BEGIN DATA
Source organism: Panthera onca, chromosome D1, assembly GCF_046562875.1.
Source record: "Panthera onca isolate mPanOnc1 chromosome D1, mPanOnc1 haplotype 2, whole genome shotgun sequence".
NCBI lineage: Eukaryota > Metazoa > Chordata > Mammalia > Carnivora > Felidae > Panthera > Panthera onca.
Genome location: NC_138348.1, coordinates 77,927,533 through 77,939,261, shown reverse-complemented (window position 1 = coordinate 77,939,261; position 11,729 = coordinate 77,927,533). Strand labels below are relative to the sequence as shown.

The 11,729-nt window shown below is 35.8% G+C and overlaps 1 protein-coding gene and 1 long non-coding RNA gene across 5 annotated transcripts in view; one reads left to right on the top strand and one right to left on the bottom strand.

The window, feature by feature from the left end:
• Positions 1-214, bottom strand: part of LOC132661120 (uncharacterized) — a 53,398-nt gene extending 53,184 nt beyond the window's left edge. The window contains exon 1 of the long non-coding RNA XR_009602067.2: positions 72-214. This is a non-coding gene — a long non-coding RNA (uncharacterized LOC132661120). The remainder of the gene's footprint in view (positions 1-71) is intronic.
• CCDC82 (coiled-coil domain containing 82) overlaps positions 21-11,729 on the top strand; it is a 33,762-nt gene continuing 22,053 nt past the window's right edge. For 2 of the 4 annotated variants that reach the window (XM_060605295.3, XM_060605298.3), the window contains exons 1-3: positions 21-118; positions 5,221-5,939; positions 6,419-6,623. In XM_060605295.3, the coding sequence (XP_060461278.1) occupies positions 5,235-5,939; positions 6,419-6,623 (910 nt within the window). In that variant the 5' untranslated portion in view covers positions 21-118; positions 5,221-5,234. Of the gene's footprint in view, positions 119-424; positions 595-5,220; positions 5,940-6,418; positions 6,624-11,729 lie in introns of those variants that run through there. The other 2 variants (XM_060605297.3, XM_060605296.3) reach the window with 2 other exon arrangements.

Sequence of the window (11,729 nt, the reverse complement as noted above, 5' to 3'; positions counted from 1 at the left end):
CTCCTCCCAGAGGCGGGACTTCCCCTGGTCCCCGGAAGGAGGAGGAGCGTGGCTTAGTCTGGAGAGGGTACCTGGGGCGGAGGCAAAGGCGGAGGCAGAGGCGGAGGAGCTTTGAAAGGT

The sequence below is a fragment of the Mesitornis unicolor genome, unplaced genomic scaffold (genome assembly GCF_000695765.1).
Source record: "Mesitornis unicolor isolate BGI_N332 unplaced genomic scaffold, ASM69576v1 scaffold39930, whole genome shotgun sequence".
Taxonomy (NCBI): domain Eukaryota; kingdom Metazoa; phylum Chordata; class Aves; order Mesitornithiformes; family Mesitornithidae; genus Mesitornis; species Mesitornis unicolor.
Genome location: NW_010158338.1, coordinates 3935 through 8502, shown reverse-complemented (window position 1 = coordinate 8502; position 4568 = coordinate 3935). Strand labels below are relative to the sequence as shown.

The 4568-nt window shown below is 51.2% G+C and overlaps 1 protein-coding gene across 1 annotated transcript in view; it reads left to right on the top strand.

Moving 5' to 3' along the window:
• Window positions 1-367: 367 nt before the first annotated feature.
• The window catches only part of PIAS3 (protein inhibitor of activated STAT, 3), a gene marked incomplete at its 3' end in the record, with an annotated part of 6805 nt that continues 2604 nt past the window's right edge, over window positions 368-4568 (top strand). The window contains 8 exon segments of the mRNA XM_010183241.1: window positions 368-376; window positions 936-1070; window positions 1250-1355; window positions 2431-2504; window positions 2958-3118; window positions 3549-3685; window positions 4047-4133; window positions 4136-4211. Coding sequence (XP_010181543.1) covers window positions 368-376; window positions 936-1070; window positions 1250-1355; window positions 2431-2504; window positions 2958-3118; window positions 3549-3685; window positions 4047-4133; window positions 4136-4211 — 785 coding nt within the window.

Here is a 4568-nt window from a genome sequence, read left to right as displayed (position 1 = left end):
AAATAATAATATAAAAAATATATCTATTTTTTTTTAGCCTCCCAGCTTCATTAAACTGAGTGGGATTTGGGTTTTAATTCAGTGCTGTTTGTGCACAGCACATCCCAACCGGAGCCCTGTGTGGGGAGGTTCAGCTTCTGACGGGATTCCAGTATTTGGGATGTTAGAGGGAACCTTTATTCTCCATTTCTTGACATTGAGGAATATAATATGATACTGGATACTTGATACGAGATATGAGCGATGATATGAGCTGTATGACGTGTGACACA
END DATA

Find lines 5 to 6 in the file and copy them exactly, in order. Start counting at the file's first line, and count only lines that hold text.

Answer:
The 11,729-nt window shown below is 35.8% G+C and overlaps 1 protein-coding gene and 1 long non-coding RNA gene across 5 annotated transcripts in view; one reads left to right on the top strand and one right to left on the bottom strand.

The window, feature by feature from the left end: